Finn Cycle Analysis

The Poem

(Critical Survey of Literature for Students)

Long ago in Ireland, Cumhal is the leader of the Fianna Erinn, the king’s warriors. A rival clan in this group grows envious of Cumhal, takes up arms against him, and slays him at the battle of Castleknock. Cumhal’s wife, Murna, gives birth to a boy shortly thereafter. Fearing for the child’s life now that Goll Mac Morna is in power, she gives him to two wise women to rear.

Under these two women, the child grows to be a handsome lad. He learns to run faster than the rabbit, to kill deer without hounds, and to bring down birds with his sling. One day, while roaming in the fields, he finds a group of boys playing. He joins them, and it is soon obvious that he is a match for all of them. In envy, the boys try to kill him, but he overcomes seven of them and chases the rest home. From that day, he is called Finn, meaning the fair. His two nurses feel that because the warriors of the Morna clan will kill him if they find him, he must start off on his own.

Finn gathers a group of youths about him and begins to seek adventure. His first exploit is to avenge a woman whose son was killed by the lord of Luachar. Finn and his companions storm the ramparts of the chieftain’s castle, recover jewels Cumhal lost in battle, and slay the lord of Luachar and his men. Finn then returns the jewels to the old men who fought with his dead father in battle.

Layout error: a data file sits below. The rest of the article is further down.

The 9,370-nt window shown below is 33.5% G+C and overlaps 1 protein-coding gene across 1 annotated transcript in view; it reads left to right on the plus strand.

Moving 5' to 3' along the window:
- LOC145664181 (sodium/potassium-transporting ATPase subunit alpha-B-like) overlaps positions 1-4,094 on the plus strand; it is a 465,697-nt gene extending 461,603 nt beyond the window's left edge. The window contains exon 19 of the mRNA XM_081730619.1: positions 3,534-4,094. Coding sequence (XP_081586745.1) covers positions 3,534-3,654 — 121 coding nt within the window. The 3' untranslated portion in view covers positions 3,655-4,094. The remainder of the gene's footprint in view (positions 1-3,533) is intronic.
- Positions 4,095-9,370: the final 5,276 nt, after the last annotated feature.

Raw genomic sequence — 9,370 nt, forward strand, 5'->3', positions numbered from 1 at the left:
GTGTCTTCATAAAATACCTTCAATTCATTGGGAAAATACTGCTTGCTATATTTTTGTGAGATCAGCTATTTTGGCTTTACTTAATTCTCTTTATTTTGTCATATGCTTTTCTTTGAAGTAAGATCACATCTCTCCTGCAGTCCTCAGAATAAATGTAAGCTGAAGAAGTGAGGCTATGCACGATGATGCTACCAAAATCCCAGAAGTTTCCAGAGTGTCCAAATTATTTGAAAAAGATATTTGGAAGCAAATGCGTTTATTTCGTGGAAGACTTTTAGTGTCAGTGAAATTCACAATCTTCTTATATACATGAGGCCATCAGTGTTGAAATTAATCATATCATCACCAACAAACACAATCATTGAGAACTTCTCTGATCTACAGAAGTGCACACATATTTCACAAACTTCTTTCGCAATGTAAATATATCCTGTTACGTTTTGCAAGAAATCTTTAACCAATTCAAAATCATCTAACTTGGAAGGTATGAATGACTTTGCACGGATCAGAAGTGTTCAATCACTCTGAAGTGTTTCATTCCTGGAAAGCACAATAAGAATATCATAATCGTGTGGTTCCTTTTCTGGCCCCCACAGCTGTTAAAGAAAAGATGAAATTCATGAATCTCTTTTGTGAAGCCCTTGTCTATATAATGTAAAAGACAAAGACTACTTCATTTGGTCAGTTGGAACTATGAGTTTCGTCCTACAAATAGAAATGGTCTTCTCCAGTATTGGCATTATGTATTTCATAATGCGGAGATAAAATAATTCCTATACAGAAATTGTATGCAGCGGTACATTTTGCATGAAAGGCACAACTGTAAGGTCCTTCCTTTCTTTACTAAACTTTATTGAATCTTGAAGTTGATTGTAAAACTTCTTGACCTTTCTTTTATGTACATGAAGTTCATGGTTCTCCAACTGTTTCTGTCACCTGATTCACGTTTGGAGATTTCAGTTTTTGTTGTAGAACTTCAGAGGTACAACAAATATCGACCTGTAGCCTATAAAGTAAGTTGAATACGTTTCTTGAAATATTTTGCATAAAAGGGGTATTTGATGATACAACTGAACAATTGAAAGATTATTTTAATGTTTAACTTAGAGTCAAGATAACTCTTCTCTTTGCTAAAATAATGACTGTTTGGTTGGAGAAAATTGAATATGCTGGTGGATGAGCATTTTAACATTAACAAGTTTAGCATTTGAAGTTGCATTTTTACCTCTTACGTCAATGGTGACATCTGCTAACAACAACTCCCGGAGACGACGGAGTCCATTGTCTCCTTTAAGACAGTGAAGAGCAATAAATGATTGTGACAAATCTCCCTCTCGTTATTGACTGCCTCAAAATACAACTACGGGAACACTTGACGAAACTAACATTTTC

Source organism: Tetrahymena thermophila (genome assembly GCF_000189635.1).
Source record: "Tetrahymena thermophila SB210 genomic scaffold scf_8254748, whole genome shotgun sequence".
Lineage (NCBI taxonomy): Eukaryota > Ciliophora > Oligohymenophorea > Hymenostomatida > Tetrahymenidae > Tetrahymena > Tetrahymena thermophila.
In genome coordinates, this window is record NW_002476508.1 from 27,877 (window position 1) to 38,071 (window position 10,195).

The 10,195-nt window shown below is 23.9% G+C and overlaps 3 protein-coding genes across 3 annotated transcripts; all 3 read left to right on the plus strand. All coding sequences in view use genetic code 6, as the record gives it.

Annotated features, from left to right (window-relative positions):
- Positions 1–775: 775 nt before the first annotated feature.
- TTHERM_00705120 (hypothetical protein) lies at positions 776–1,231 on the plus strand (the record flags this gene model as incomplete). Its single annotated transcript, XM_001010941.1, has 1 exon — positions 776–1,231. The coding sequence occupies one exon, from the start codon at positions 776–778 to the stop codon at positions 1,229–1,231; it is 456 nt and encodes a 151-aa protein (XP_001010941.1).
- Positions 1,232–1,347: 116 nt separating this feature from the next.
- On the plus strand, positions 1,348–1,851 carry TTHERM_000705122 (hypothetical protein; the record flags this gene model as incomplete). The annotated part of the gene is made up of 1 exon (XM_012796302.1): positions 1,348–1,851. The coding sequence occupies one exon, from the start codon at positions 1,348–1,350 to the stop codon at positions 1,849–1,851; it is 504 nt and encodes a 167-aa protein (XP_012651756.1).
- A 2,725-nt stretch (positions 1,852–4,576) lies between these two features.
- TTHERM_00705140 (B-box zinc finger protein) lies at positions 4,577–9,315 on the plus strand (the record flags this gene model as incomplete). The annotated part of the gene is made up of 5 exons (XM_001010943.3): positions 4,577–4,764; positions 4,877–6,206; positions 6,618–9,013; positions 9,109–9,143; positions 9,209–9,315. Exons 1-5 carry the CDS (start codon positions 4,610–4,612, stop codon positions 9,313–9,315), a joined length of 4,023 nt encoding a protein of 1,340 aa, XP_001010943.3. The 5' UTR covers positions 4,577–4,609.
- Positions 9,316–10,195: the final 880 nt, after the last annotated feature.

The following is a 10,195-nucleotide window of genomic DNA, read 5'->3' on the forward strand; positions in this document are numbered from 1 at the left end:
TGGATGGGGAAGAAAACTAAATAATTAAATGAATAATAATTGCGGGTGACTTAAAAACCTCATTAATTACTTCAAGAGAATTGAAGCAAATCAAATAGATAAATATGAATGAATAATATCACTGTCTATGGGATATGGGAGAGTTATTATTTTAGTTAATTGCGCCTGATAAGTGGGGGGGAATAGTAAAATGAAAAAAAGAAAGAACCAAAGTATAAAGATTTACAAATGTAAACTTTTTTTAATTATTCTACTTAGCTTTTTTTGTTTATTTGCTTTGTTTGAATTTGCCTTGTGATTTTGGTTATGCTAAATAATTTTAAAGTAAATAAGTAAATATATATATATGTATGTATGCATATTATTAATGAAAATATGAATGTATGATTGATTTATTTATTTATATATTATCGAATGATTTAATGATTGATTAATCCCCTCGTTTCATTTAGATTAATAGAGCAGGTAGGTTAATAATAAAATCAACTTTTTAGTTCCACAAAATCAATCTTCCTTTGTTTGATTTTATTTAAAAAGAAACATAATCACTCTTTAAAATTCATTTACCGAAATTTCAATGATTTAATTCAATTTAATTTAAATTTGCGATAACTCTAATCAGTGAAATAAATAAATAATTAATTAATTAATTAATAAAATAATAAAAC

Finn sets out to learn wisdom and the art of poetry from the sage Finegas. While he is with the sage, he catches the salmon of wisdom and accidentally tastes it. Learning wisdom and the art of poetry, Finn composes a song in praise of May and then sets out to become the leader of the Fianna Erinn.

At that time, Conn is the ruler of Ireland. He holds an annual banquet at which peace is declared among the various clans. When Finn enters the banquet hall, Conn asks him who he is. The king accepts him immediately because he is the son of an old friend. Soon Finn inquires whether he would become captain of the Fianna Erinn if he would rid the royal town of the goblin that now haunts it. The king agrees, and Finn sets out with a magic spear to slay the goblin. The goblin appears with his magic harp and enchants Finn with the music, but with the aid of his spear, Finn slays the spirit and returns victorious. Conn keeps his word, and Finn is made captain of the Fianna Erinn. Faced with the choice of serving his clan enemy or leaving Ireland, Goll Mac Morna chooses to serve Finn, and the rest of his men follow him.

Finn is a strong, generous, and wise captain who draws the best poets and warriors of Ireland around him. Oisin is his gallant son, one of the finest fighters and poets; Oscar, Oisin’s son, is the fiercest fighter of the group; Goll Mac Morna is strong and loyal; Dermot of the Love Spot is the fair ladies’ man of great endurance and agility; Keelta is another strong warrior and fine poet; Conan the Bald is full of trickery, gluttony, and sloth; and there is also Mac Luga, whom Finn instructs in the art of courtesy, and many other brave warriors. Finn is generous to all. It is necessary to pass extremely rigorous tests of strength, skill, poise, and poetic ability to enter the Fianna Erinn.